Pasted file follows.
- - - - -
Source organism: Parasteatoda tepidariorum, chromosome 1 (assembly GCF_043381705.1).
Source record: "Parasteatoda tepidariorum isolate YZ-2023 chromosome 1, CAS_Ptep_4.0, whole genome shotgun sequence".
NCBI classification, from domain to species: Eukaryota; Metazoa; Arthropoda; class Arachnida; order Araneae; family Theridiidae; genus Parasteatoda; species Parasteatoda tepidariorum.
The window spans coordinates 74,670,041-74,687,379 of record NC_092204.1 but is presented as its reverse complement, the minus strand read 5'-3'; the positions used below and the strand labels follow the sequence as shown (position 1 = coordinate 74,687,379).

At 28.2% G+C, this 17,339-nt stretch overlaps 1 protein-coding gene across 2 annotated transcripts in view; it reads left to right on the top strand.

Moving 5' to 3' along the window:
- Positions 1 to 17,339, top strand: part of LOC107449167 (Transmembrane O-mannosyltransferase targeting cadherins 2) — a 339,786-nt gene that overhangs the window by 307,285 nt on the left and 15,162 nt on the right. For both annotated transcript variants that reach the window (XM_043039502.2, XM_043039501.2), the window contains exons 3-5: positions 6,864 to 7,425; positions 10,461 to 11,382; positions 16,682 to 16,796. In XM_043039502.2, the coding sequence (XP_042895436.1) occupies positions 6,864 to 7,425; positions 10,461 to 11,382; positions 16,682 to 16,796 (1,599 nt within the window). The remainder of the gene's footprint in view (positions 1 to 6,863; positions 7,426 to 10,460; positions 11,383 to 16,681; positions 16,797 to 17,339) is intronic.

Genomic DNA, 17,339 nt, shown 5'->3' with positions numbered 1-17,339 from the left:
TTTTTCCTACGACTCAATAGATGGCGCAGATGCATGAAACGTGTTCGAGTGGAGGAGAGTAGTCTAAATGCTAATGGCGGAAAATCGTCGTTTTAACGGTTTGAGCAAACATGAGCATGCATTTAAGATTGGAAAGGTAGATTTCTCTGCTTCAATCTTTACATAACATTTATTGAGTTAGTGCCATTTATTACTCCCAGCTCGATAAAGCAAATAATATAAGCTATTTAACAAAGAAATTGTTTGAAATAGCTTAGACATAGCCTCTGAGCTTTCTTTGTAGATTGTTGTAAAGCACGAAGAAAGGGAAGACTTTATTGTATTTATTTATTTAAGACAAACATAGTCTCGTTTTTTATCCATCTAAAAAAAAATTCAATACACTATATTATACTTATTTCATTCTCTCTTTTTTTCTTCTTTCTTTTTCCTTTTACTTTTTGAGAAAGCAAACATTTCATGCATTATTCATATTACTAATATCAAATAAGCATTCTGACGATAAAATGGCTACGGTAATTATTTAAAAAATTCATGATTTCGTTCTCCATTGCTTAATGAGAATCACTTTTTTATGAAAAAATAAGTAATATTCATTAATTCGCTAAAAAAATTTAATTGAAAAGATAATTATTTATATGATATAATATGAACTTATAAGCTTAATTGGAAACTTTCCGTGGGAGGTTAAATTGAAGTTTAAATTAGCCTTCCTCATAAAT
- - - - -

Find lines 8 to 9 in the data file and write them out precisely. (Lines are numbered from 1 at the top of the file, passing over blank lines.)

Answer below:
Genomic DNA, 17,339 nt, shown 5'->3' with positions numbered 1-17,339 from the left:
TTTTTCCTACGACTCAATAGATGGCGCAGATGCATGAAACGTGTTCGAGTGGAGGAGAGTAGTCTAAATGCTAATGGCGGAAAATCGTCGTTTTAACGGTTTGAGCAAACATGAGCATGCATTTAAGATTGGAAAGGTAGATTTCTCTGCTTCAATCTTTACATAACATTTATTGAGTTAGTGCCATTTATTACTCCCAGCTCGATAAAGCAAATAATATAAGCTATTTAACAAAGAAATTGTTTGAAATAGCTTAGACATAGCCTCTGAGCTTTCTTTGTAGATTGTTGTAAAGCACGAAGAAAGGGAAGACTTTATTGTATTTATTTATTTAAGACAAACATAGTCTCGTTTTTTATCCATCTAAAAAAAAATTCAATACACTATATTATACTTATTTCATTCTCTCTTTTTTTCTTCTTTCTTTTTCCTTTTACTTTTTGAGAAAGCAAACATTTCATGCATTATTCATATTACTAATATCAAATAAGCATTCTGACGATAAAATGGCTACGGTAATTATTTAAAAAATTCATGATTTCGTTCTCCATTGCTTAATGAGAATCACTTTTTTATGAAAAAATAAGTAATATTCATTAATTCGCTAAAAAAATTTAATTGAAAAGATAATTATTTATATGATATAATATGAACTTATAAGCTTAATTGGAAACTTTCCGTGGGAGGTTAAATTGAAGTTTAAATTAGCCTTCCTCATAAAT